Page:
Sunday, April 1, 2012

Authentic Reasons to Write

In March I took a long vacation. Along with visiting friends and family members, sightseeing and sunning, reading occupied a significant part of the time. Several items in particular caught my mind's eye. Even when you vow to get completely away, when you love your work and are as steeped in it as I am, you never fully forget. After all, literacy is the plate so learners are always experiencing new thoughts and ideas through reading, writing, and engaging in conversations.

Three texts that I encountered during my vacation surprised me and prompted me to write. I finished Reading Jackie: Her Autobiography in Books by William Kuhn. Kuhn looked at the life of the late Jacqueline Kennedy Onassis through the books that she chose to read, especially as a young person, and those she chose or agreed to edit as a professional editor during the last twenty years of her life. The second text was given to me by my brother-in-law. It was a copy of a letter written to the editor of a local newspaper in New Hampshire by his grand-daughter, my niece. And the third one I found in the March edition of the inflight magazine. It was another opinion piece that crafted an elegant response to author, Jodi Picoult's ["Note to Self" from 12/2011 entitled "Calculus. Trust me: You will never use it."].

Of course, all of these are examples of authentic reasons for writing by adults in the real world in our present time. The book was inspiring as it showed that as persons we try, and even think, that we are the creators of our own lives. Yet anyone may come along in the moment, or after our passing and reinvent us in a particular light. Though I thoroughly enjoyed the journey through Jackie's history as a reader and a supporter of writers, I could not help but wonder what an intrepidly private person would have thought about such an unveiling of what mattered so much in her personal and professional life.

My niece, an eleventh grader, felt compelled to refute the assertions made publicly by her former Kindergarten teacher. Essentially she admonished the teacher for pigeon-holing some students based on the family situation, poverty status, or ethnicity. The teacher voiced an opinion that the No Child Left Behind (NCLB) Act was ill-conceived when asserting that it should not matter where a student is from, that the child has a disability, or what the child's status/ethnicity is. Every child should have the advantage that comes from her teacher's high expectations. My niece asserted that it took her several years to overcome the lack of instruction she experienced in Kindergarten. My niece was quite articulate when she stated, "People are individuals who learn in different ways and live their lives according to how they learn. The difference is the early childhood teachers, and whether they have taken their time and effort to teach you how to use your innate talent to learn." There are some poignant reminders here. We are reminded that every teacher counts; those K students know very quickly how the system works. We are teaching a hidden curriculum every day. The question for each of us is, "Which one am I teaching?" Differentiation matters. Teaching is a very hard vocation. However, recognition of each person in the class as an individual with talent and energy is the first lesson that every preservice program should teach.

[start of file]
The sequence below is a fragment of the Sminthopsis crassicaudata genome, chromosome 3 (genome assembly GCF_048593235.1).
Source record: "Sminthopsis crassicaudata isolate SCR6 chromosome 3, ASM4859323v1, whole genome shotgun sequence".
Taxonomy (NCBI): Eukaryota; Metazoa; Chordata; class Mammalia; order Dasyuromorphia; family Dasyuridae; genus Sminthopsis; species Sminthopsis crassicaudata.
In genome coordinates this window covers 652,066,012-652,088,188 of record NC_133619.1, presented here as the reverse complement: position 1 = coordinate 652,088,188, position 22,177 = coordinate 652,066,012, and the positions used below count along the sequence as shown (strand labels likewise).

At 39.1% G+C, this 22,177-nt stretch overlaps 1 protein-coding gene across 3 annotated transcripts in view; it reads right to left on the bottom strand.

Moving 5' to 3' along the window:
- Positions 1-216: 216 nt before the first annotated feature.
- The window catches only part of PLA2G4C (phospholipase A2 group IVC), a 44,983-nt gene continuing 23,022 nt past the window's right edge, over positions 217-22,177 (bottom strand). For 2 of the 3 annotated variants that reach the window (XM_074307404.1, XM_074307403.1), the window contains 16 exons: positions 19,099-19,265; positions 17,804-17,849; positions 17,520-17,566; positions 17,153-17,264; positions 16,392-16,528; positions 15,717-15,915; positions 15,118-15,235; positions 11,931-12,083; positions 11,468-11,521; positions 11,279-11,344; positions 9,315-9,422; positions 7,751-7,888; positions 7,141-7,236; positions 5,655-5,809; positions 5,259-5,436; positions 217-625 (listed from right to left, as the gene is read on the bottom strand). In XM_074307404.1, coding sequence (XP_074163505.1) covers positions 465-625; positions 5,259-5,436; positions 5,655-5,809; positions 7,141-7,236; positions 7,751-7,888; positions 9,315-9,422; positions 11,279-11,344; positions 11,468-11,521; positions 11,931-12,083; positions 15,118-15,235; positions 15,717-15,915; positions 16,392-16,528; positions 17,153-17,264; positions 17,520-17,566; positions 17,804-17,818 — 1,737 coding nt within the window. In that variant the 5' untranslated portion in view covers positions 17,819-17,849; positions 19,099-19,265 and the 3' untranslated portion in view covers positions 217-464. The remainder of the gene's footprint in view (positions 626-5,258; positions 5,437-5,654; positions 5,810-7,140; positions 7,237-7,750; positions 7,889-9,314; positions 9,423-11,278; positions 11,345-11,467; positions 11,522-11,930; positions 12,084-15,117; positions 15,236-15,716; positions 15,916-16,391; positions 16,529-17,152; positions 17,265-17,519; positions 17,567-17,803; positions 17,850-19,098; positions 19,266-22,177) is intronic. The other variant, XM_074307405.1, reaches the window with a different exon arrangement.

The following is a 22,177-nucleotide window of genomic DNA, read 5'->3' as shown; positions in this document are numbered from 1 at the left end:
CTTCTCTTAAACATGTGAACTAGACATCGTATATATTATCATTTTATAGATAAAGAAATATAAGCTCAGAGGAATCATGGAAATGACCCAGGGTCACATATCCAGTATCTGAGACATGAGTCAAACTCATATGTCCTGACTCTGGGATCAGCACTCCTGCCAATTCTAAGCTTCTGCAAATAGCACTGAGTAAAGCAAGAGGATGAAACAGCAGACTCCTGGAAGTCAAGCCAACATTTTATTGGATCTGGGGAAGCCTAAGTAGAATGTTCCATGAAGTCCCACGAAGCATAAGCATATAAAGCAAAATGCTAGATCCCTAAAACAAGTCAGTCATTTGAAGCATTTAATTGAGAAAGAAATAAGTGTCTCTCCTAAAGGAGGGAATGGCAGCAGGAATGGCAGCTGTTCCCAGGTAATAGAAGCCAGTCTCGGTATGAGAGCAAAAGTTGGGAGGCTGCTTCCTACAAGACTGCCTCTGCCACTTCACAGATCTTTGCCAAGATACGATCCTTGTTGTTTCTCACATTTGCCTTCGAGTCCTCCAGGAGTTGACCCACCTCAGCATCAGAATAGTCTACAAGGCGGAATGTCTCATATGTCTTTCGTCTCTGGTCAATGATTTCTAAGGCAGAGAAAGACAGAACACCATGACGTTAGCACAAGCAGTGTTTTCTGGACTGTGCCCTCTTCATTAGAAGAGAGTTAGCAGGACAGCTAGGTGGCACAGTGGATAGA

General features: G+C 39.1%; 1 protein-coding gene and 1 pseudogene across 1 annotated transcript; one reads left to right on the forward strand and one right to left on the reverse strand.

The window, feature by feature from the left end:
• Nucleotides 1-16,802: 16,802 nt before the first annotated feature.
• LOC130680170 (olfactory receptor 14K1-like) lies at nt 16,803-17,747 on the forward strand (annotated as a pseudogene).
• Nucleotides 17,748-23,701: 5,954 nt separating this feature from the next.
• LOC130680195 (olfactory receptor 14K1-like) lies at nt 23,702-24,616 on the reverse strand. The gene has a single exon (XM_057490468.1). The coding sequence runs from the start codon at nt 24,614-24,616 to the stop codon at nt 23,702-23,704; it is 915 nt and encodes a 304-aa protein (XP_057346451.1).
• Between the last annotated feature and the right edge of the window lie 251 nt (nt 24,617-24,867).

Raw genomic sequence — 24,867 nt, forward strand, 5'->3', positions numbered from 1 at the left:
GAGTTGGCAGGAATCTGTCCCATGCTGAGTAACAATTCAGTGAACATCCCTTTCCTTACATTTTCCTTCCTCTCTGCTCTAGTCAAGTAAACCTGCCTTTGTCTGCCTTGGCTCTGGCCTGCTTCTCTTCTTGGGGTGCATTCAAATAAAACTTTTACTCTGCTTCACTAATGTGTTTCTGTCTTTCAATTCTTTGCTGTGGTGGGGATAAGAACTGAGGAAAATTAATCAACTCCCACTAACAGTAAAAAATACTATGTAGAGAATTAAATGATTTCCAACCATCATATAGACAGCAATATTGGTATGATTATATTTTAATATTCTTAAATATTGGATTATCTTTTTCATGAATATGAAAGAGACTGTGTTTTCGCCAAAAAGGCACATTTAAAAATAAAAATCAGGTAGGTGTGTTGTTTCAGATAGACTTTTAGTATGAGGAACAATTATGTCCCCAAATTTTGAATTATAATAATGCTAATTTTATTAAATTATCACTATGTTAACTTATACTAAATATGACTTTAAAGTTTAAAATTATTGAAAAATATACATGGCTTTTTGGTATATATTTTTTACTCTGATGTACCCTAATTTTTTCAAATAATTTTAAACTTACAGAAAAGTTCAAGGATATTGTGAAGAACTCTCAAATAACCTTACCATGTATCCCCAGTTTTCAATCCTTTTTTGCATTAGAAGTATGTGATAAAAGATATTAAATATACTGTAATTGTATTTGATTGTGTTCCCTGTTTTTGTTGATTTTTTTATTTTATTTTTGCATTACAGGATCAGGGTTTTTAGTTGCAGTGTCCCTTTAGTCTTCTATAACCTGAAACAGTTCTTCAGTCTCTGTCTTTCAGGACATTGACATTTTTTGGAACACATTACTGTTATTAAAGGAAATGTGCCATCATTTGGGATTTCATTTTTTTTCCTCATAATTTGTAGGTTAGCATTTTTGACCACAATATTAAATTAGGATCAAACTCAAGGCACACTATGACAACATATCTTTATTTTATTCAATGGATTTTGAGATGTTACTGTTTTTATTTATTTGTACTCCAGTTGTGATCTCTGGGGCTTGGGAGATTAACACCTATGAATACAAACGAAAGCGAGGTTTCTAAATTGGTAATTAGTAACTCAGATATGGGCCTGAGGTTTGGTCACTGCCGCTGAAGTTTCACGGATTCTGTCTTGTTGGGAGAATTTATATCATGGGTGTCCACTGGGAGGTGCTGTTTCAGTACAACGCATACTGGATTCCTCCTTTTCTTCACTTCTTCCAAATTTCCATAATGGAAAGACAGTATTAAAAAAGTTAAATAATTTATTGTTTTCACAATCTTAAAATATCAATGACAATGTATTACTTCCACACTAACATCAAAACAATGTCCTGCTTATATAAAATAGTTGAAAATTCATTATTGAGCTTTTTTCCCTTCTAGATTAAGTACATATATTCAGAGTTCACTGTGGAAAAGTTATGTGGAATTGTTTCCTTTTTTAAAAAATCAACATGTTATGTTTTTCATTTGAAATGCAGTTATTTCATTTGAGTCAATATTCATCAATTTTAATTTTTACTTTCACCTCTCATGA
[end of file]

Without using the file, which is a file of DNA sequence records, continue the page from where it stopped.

"All those lovely synapses formed during math class may unconsciously help Jodi formulate the plots in her best-selling novels.", wrote M. Kandel. As an elementary teacher I taught math as well as all the other core subjects. Whenever I could, I taught math at the start of the day. Over the years I taught, the wisdom for teaching math changed and I was a champion of math thinking. When I took math as a graduate student, I was frustrated to learn that my preparation had been woefully inadequate. I did not know how to think mathematically. I was angry with teachers who simply taught me rote formulae. So, I read everything I could get my hands on to prepare for the class before it started. And my math life started in my twenties. I loved the changes in math instruction that involved open-ended problems. They made us all think more and provided many opportunities in the classroom for rich, exploratory conversations and elegant, albeit fourth grade, proofs.

So I am not sure of all the lessons that I learned from my vacation reading, but here are a few. Though I already know this, it is good to know so many people agree - teachers matter greatly. They can make a huge difference in ways that they may not know. Jackie taught several people that they had important books to write and nurtured them through the process. The books were very different because the authors were different individuals. Students are people who are individuals with talents and energy that need to be nurtured. That's the vocation of the teacher. No learning is unused. It can make us more alert, creative and vibrant. Marjorie Kandel, letter to Jodi Picoult author said, "...the difference between training and education...training teaches us specific skills; education teaches us to think."